By Tera Harmon 16 Nov, 2017

For even the most novice cooks, between now and the end of the year, many kitchens are about to get a workout. We may be hosting parties, holiday meals, trying a new recipe or two, participating in pot lucks, or baking with friends and family. Would't it be great if everything we need is at our fingertips--clean and functional for when we need it?


So often the tools and items we rely on at this time of year are somewhere in the back of cupboards, sideboards, or stored on basement shelving. I recommend gathering, cleaning, and staging the items you know will be needed in the coming weeks. In last week's post ( https://www.getorganizedcolumbus.com/the-ready-made-pantry ) we talked about a well-stocked pantry for the holiday season; for now, let's focus on the items we will likely need in the kitchen and dining areas.
By Tera Harmon 13 Nov, 2017

With the holiday season approaching, so too are the celebration meals and get togethers. How does your holiday pantry look? Time spent planning now for food and festivities will allow you to be able to feel prepared, more relaxed, and in the moment whether you are celebrating on a grand scale or an intimate get together.

Since we are just a few weeks ahead of Thanksgiving, now is a good time to pay some extra attention to our pantries and food storage areas. There are things we can do beforehand to be prepared for the season of celebration and food.

The first pantry chore to perform is to make sure there is plenty of room to stockpile in preparation for the next 3 to 8 weeks (Thanksgiving through New Year's). Before bringing anything new into your food storage area, it is good to review the expiration dates of all food items. Removing outdated sundries will surely create some available shelf space. It is also good to look at stored dried goods such as flour, sugar, corn meal, baking soda and baking powder, and grains and pastas to make sure they appear to be fresh and ready to consume. And don't forget to take a close look at your spices and oils as well.

While reviewing expiration dates, you can also take inventory of what you currently have and of what you will need in the coming weeks. I suggest starting a digital list on your phone or with your favorite grocery store app so you have it with you wherever you shop.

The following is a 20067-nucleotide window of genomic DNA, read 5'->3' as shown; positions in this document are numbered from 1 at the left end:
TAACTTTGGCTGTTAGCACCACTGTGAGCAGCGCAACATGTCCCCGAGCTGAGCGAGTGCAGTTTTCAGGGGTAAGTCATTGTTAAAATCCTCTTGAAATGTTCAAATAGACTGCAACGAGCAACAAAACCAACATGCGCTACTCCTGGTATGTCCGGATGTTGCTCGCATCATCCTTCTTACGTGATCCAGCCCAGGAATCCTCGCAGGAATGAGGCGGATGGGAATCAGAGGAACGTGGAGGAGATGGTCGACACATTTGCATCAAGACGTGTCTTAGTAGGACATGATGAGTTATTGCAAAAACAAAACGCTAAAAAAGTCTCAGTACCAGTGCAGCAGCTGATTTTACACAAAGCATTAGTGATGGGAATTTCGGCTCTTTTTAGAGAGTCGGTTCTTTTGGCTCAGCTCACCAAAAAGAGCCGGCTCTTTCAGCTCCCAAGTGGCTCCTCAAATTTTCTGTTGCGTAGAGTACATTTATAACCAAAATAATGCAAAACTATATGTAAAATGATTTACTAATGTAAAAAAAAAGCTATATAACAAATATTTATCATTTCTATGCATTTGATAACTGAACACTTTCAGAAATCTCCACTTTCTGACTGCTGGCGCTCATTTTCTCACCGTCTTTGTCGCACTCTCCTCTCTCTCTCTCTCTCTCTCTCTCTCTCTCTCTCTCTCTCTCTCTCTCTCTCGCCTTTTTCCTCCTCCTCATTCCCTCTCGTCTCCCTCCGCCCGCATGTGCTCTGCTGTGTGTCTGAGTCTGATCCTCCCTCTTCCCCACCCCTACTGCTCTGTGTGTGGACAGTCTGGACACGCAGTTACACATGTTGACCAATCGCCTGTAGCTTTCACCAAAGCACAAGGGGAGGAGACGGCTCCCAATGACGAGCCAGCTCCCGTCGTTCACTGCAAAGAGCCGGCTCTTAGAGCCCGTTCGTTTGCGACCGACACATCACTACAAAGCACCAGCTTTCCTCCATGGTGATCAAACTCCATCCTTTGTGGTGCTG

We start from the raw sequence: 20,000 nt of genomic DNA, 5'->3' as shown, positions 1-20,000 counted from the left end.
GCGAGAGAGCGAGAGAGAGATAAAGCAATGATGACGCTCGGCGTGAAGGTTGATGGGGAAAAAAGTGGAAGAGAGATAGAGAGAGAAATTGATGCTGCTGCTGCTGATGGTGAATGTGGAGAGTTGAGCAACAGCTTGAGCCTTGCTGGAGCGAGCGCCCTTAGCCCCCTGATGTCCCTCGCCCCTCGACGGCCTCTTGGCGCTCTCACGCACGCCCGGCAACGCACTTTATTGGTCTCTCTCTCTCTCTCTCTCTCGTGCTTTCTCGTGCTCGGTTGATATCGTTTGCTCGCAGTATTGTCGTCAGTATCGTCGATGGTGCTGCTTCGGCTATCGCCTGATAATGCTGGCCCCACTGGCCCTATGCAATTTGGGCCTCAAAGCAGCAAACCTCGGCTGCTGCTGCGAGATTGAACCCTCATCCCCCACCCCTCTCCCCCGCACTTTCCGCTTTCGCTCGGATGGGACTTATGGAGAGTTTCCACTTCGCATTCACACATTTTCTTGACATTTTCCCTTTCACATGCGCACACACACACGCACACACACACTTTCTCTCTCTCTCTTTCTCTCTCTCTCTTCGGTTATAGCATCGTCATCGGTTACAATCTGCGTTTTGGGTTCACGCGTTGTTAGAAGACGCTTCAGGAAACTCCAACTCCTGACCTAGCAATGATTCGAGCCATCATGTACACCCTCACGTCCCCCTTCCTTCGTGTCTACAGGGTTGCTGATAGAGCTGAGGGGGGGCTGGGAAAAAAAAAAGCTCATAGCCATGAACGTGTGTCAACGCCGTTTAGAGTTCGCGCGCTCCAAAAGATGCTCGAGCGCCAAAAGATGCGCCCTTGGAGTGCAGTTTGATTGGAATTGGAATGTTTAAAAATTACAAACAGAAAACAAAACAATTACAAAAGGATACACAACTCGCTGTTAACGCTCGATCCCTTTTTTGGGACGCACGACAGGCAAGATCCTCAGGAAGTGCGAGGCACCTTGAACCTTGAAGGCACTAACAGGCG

Listing what you presently have will help prevent unnecessary purchases at the store. But listing what you think you will need in the next several weeks, will require some meal planning. Are you hosting a large meal, or expected to contribute at another? Will you be having or going to any cocktail parties? Is there anything special that your family likes to consume during these special occasions? Thinking now about what you would like to prepare will make you feel ready to enjoy the occasion when the time comes.

Knowing your menus, allows you to make a fairly comprehensive list of needed ingredients. Here is what most cooks feel are needed for holiday-time meal planning:

  • Dry Goods: Flours, white sugar, brown sugar, baking powder, baking soda, corn starch, dried bread crumbs
  • Canned Goods: Chicken stock, beef stock, cream of celery/mushroom/chicken, pumpkin puree, stewed tomatoes, tomato paste
  • Spices: All spice, nutmeg, cinnamon, ginger, cloves, thyme, rosemary, sage, oregano, kosher salt, coarse ground pepper, dried soup mix (like onion or ranch)
  • For baking: powdered sugar, vanilla extract, almond extract, shortening
  • Packaged goods: cranberries, raisins, nuts-especially pecans and almonds
  • Liquids: Vegetable oil and canola oil are the most versatile, olive oil, vinegars
  • Condiments: mustards, mayonnaise, ketchup, hot sauces, honey

But that is not all. Do you take wine to parties? Or enjoy bubbly with toasts? Will you be making mixed drinks or preparing mulled cider or eggnog? You will want to make sure your liquor cabinet is stocked as well. Even if you don't drink, it is good to have extra wine on hand for cooking and for gift giving. This is what most consider to be a well-rounded beverage stock:

  • Alcohol: red and white wine, beer, vodka, whiskey, gin, bourbon, tequila, bubbly like prosecco or champagne.
  • Mixers: bottled fruit and vegetable juices, club soda, tonic water, bloody Mary mix, soft drinks
  • Garnishes: olives, cocktail onions, citrus wedges, salt rim, cinnamon sticks, marshmallows

And remember the fun cocktail napkins, too!

By birdie@getorganizedcolumbus.com 01 Mar, 2017
Travel is supposed to be fun and relaxing, but getting ready to take a trip can be stressful!  Being organized with travel lists can take the stress out of your preparation. These three types of travel lists should be comprehensive enough to encompass all things travel: Pre-Travel Tasks, Packing List, and Vacation Activities. We always recommend […]
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Get Organized Columbus

By Birdie Brennan 04 Dec, 2017
Photo Credit: Kari Shea
By Tera Harmon 27 Nov, 2017